The Hawaii hospitality industry continues to evolve through an unprecedented transformation over the past three years. In this fascinating evolution, new innovating technology is replacing people. How will this work in terms of customer satisfaction?
Why customer service in Hawaii travel is dead.
Following Covid, we saw that hotels, airlines, and other parts of the industry could not replace workers who had quit or been laid off, even when the business wanted to. The staffing shortages are severe and unending. Not only that, but the cost of retaining hospitality workers has continued to rise steeply. With an industry unable and probably unwilling to provide traditional customer service as we once knew it, something had to give.
Outrigger, a once traditional Hawaii hotel brand started in 1947, is heading in a new direction that uses technology to replace face-to-face interactions. The company was founded by architect Roy Kelley, who worked on many of Honolulu’s iconic buildings, including the old Halekulani Hotel and the former Waikiki Theater. In the 1960s, Kelley bought the old Outrigger Canoe Club Queen Emma’s estate and built the famed Outrigger Waikiki. Then came Outrigger Waikiki on the Beach, and, fifteen Hawaii properties later, the rest is history.
Oracle said that 73% of us are likelier to pick hotels with self-service technology.
At the same time, they reported that 38 percent still wanting an entirely self-service model. Outrigger is an early adopter of new technologies coming to the rescue of an industry lacking customer service. The company is implementing technology to provide immediate customer service contact points via guests’ smartphones. That includes making changes to reservations, checking the status of reservations, obtaining a room refresh, getting fresh towels, or requesting a late check-out, among other things.
The Outrigger team will be able to connect with guests in real-time. That’s true no matter the method guests prefer, from texting, web chat, web apps, Facebook, and WhatsApp. A side benefit is that it doesn’t matter what language a guest chooses since translation is a natural part of the new digital communication.
Another benefit is that guests’ data can easily be gathered and analyzed. How many guests requested a late check-out or additional towels, and at what point in their stay did those requests occur? That helps hotels plan in advance for what guests are likely to want.
Other helpful features include weather updates, notifications of changes to restaurant hours or other amenities, and all other guest updates. Outrigger said, “We understand that first-class technology with a human touch plays a critical role.”
Question: would you rather get a foreign call center or speak with a chatbot?
For us, it’s a toss-up. One large vacation rental management company we know moved all their customer service and reservation agents to a Philippine call center. We’ve spoken with them, and it wasn’t great. You also know of our recent experiences with the Hawaiian Airlines call center in the Philippines, and it simply wasn’t good either. Read $700 Fare Change On “No-Change-Fee” $100 Hawaii Airfare.
There’s no doubt that customer service in Hawaii travel isn’t what it used to be. Following the great resignation, the entire industry is just trying to keep its head above water.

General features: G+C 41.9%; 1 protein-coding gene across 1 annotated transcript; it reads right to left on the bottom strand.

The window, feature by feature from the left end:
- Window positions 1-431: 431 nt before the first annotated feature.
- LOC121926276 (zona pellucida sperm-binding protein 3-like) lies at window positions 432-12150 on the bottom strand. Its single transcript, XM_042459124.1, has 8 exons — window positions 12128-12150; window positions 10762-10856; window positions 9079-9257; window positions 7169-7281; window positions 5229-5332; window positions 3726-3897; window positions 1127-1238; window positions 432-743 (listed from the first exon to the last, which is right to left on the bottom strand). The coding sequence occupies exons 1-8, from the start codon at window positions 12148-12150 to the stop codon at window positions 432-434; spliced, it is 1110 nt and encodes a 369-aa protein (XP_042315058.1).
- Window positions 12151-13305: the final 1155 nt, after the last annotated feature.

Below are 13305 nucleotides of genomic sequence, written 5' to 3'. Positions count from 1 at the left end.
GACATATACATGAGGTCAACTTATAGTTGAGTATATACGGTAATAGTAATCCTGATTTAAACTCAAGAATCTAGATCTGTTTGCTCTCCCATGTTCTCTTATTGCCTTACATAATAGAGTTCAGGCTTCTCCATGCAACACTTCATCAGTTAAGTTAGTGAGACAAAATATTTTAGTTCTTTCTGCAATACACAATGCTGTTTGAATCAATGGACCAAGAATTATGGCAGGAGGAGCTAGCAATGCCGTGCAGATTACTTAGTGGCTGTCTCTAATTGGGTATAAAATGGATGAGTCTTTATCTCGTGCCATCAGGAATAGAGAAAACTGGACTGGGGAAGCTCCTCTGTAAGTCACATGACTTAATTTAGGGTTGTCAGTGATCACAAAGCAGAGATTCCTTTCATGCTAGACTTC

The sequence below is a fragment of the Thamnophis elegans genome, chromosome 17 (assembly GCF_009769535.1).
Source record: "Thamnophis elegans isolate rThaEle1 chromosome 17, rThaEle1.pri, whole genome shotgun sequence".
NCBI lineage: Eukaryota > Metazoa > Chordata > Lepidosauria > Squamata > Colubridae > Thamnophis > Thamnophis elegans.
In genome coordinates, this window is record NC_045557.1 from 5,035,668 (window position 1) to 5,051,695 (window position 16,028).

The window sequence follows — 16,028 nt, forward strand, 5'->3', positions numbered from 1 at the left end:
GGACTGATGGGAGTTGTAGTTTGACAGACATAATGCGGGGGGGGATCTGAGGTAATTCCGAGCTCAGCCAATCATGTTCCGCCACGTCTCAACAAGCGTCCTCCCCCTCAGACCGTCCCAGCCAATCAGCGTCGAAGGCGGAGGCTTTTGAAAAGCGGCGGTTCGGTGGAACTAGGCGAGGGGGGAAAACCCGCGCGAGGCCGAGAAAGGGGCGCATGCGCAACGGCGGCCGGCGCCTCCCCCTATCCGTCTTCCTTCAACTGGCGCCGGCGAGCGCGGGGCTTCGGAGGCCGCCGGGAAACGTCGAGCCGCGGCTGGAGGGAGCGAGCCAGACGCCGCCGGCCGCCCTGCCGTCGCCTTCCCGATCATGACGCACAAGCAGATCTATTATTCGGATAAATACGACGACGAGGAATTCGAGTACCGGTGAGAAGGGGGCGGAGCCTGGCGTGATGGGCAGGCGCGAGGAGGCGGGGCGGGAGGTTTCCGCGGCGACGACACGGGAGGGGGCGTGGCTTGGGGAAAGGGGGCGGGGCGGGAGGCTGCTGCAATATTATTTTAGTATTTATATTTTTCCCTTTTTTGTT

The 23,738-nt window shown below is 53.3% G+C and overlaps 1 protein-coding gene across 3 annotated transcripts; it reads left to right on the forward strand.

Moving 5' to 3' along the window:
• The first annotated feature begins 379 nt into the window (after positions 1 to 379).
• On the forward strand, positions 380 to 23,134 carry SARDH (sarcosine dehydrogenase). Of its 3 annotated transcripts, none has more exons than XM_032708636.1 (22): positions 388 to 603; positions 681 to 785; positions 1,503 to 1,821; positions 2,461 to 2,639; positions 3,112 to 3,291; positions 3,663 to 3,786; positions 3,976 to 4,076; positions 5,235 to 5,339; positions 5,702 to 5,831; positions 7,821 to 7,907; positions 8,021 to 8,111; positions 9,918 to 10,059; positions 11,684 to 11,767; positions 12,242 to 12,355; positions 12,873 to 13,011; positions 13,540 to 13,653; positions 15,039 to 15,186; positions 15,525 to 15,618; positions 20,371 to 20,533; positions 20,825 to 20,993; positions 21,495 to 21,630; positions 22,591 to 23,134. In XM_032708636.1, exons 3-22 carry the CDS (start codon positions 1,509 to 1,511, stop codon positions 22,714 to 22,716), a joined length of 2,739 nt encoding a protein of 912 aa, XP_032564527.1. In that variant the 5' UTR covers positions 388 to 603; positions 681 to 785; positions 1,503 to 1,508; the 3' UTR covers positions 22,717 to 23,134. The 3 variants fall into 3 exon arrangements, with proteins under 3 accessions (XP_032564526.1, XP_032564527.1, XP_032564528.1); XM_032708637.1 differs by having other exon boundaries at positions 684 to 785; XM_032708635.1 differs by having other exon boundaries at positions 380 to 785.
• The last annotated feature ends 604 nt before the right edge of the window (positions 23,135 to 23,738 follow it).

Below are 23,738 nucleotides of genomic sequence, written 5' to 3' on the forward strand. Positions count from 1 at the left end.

Technology solutions replace time-proven customer service.
Hawaii hotel company Outrigger, with 15 locations in four islands, is taking the lead in this area and has decided that the way to solve the lack of customer service dilemma is primarily to replace it. Their goal is to improve guest communications, improve efficiency, and provide a new high-quality guest experience.
Outrigger said, “The marriage of technology and travel has become paramount. Our growth and development strategy incorporates technology for both our guests and hosts as well as front- and back-end operations. This provides an ease in interaction while enhancing the guest experience.”
Our take: There’s no one to call. Customer service is dead, but we’ve still got you covered 24/7. Your editors have experienced high-quality hands-off hotels before and, honestly, the experience wasn’t bad. But how will it work here in Hawaii?
How does the human touch remain with an all-technology solution?
Can an industry founded on high-touch customer service succeed in a new all-technology paradigm? We’d say, as long-term technologists, that it won’t be easy, and there are bumps in the road ahead.
Our suggestions on technology customer service:
1. Use video communication as frequently as guests desire. When some anonymous chatbot can’t meet the guest’s expectations, Hawaii travel companies should make it fast and easy to go face to face with guests online.
2. Mu;ti-channel, easy-to-use customer service wherever guests want. Companies must be where guests are, no matter the technology they prefer. Some travel companies and Hawaii-centric airlines do great on Facebook direct messaging and Twitter, for example. But what about guests who don’t use those? Does your hotel have a FAQ section online? What about forums or a knowledge base? These are great adjuncts.
3. Email is waning; real-time is gaining. Guests don’t want to send an email without any idea when it will be responded to. They want to know that they are immediately being taken care of.
4. Don’t go too far, too fast. Chatbots can occasionally be helpful, but they are often frustrating. Make it frictionless to get from the help that doesn’t work for a guest to help that does. A balanced approach is indicated.
5. We like check-in kiosks and digital locks for hotels and vacation rentals. It’s great to check in at our convenience, unattended. But when it doesn’t go as expected, we want to have help nearby.